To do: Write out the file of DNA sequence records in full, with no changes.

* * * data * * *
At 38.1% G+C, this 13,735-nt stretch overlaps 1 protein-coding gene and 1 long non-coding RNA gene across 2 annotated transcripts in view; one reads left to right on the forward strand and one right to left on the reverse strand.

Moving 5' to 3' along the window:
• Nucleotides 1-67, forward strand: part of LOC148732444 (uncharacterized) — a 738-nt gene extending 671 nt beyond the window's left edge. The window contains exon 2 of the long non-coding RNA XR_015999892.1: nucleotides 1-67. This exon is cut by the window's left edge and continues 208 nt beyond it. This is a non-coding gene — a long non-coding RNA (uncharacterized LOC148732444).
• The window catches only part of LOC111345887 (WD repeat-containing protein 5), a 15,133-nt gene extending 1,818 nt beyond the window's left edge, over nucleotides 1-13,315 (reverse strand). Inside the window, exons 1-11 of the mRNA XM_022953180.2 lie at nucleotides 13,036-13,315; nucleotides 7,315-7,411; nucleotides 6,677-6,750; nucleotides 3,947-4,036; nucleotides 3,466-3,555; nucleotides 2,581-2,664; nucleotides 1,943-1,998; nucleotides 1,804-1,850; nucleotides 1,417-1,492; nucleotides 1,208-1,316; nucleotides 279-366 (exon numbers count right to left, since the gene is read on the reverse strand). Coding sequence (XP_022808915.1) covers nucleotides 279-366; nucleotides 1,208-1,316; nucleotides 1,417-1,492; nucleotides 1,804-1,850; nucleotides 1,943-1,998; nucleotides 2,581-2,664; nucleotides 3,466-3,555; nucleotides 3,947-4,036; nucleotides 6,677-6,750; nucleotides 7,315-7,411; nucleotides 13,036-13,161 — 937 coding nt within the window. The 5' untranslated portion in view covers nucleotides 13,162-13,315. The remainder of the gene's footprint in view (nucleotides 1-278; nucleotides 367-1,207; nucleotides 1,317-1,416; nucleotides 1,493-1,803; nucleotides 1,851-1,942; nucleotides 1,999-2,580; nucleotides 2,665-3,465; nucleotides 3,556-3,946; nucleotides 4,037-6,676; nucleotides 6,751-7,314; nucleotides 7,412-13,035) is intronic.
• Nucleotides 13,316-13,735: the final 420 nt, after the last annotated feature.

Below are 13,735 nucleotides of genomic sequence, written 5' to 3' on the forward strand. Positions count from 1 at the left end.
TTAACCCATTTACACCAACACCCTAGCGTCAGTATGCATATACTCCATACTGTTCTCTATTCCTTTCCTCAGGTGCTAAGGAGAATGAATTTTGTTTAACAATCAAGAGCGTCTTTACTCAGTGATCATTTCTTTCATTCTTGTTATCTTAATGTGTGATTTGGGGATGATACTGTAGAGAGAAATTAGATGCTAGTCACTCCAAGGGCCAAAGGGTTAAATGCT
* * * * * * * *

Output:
At 38.1% G+C, this 13,735-nt stretch overlaps 1 protein-coding gene and 1 long non-coding RNA gene across 2 annotated transcripts in view; one reads left to right on the forward strand and one right to left on the reverse strand.

Moving 5' to 3' along the window:
• Nucleotides 1-67, forward strand: part of LOC148732444 (uncharacterized) — a 738-nt gene extending 671 nt beyond the window's left edge. The window contains exon 2 of the long non-coding RNA XR_015999892.1: nucleotides 1-67. This exon is cut by the window's left edge and continues 208 nt beyond it. This is a non-coding gene — a long non-coding RNA (uncharacterized LOC148732444).
• The window catches only part of LOC111345887 (WD repeat-containing protein 5), a 15,133-nt gene extending 1,818 nt beyond the window's left edge, over nucleotides 1-13,315 (reverse strand). Inside the window, exons 1-11 of the mRNA XM_022953180.2 lie at nucleotides 13,036-13,315; nucleotides 7,315-7,411; nucleotides 6,677-6,750; nucleotides 3,947-4,036; nucleotides 3,466-3,555; nucleotides 2,581-2,664; nucleotides 1,943-1,998; nucleotides 1,804-1,850; nucleotides 1,417-1,492; nucleotides 1,208-1,316; nucleotides 279-366 (exon numbers count right to left, since the gene is read on the reverse strand). Coding sequence (XP_022808915.1) covers nucleotides 279-366; nucleotides 1,208-1,316; nucleotides 1,417-1,492; nucleotides 1,804-1,850; nucleotides 1,943-1,998; nucleotides 2,581-2,664; nucleotides 3,466-3,555; nucleotides 3,947-4,036; nucleotides 6,677-6,750; nucleotides 7,315-7,411; nucleotides 13,036-13,161 — 937 coding nt within the window. The 5' untranslated portion in view covers nucleotides 13,162-13,315. The remainder of the gene's footprint in view (nucleotides 1-278; nucleotides 367-1,207; nucleotides 1,317-1,416; nucleotides 1,493-1,803; nucleotides 1,851-1,942; nucleotides 1,999-2,580; nucleotides 2,665-3,465; nucleotides 3,556-3,946; nucleotides 4,037-6,676; nucleotides 6,751-7,314; nucleotides 7,412-13,035) is intronic.
• Nucleotides 13,316-13,735: the final 420 nt, after the last annotated feature.

Below are 13,735 nucleotides of genomic sequence, written 5' to 3' on the forward strand. Positions count from 1 at the left end.
TTAACCCATTTACACCAACACCCTAGCGTCAGTATGCATATACTCCATACTGTTCTCTATTCCTTTCCTCAGGTGCTAAGGAGAATGAATTTTGTTTAACAATCAAGAGCGTCTTTACTCAGTGATCATTTCTTTCATTCTTGTTATCTTAATGTGTGATTTGGGGATGATACTGTAGAGAGAAATTAGATGCTAGTCACTCCAAGGGCCAAAGGGTTAAATGCT